That he can recite this so matter-of-factly is striking. This was a tough place to grow up; the kids used a “get-down” drill any time they heard gunfire while playing ball. As in, hear shots, “Get down.”
And then, on Mathieu’s other arm, a shrine: a tattoo of a basketball jersey, the number 33 with Stanford’s name. Angels wings on the side, a halo on top.
Mathieu cannot remember when he and Stanford weren’t friends.
In 1996 Stanford’s 5-year-old sister, Brittany, was killed in a drive-by shooting, shot in the back. A year later Stanford lost his father, Phillip Sr., to another shooting. Three years after that his mother, Otoyia, succumbed to leukemia, and Stanford went to live with his aunt.
And then, in 2012, Mathieu lost his friend.
“It pushes me every day,” he said. “Nothing can be worse than losing your best friend. No matter what, no matter how things are, I keep going. Because nothing is worse than I’ve already been through.”
That Mathieu can tell his story is due mainly to his mother, Tracy Johnson, who raised him, his sister and twin brothers mainly by herself.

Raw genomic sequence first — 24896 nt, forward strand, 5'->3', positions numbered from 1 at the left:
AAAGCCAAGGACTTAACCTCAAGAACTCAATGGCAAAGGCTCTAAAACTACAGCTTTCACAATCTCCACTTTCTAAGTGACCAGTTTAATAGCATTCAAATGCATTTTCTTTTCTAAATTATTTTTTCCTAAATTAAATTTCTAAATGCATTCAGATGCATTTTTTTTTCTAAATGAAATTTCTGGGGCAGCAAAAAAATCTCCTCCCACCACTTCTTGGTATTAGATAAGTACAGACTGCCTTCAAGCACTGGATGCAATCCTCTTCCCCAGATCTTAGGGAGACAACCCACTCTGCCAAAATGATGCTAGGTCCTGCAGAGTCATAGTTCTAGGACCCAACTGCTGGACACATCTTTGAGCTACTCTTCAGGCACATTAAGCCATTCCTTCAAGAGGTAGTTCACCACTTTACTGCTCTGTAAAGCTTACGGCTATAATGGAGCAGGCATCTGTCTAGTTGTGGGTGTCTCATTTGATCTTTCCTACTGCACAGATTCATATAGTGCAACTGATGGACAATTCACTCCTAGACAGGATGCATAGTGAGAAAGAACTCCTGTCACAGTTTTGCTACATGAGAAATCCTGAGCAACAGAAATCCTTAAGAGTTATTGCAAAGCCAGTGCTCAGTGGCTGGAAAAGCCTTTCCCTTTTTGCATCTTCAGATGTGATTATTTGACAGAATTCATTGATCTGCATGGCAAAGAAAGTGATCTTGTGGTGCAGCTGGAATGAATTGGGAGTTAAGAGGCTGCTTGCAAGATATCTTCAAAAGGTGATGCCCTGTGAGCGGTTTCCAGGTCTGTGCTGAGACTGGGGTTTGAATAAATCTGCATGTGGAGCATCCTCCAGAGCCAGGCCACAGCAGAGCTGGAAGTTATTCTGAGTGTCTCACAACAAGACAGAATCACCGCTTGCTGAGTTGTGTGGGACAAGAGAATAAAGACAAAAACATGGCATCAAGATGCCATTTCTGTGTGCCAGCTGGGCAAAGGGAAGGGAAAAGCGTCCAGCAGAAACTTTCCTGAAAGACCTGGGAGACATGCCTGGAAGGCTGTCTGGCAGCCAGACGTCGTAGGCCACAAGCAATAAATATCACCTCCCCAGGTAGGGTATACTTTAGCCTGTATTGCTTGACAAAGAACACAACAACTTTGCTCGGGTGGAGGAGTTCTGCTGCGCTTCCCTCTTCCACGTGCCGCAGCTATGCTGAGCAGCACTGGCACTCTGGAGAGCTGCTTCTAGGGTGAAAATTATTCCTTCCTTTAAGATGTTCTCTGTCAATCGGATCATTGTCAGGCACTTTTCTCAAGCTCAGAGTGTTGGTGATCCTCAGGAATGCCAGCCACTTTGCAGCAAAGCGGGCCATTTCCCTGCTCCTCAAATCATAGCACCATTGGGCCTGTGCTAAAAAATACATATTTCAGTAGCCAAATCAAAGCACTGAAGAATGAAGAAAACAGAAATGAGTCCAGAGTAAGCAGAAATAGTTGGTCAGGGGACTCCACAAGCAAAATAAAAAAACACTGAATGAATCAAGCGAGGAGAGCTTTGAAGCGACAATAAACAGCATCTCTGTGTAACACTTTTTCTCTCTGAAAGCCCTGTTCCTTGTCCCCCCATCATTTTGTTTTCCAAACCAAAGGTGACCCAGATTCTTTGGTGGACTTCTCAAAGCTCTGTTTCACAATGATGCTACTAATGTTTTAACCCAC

“I had three boys, a set of twins,” she said. “I refused to let them hang out with certain people. And I didn’t let them go outside and hang out and do all that different stuff. I admit, it was sometimes kind of hard on them.”
She wouldn’t let her kids out of the house after 9 p.m., turning her home into something of an oasis. Books, schoolwork. And, it seems Stanford practically lived there with them.
One time Stanford ran away from his aunt and came to Mathieu’s house. Shortly thereafter the aunt called the home.
“She said, ‘I know he’s there,’ ” Mathieu recalled. “ ‘I’m just going to bring him some clothes. You don’t have to tell him I know he’s there.’ It was like that. If he was running away from home, he was running to my house.”
But Stanford couldn’t run away from the pain. The two boys played together through middle school before choosing separate high schools. Still, they kept in touch.
After being named to several all-state teams as a senior, Mathieu received no Division I offers and chose to walk on at Morehead State while Stanford opted for a junior college. Not long afterward Stanford, struggling, came home.
On that day in January Mathieu remembers talking with Stanford in the morning, saying he’d call him later that day. But they never talked again.
Johnson remembers trying to keep the news from her son until she could get him home. “I knew how hard it was going to be for him,” she said. “This was his best friend. He called him his brother.”
Mathieu remembers the long drive back to Knoxville when he found out.
“I think about it every day,” he said.
Road to Minnesota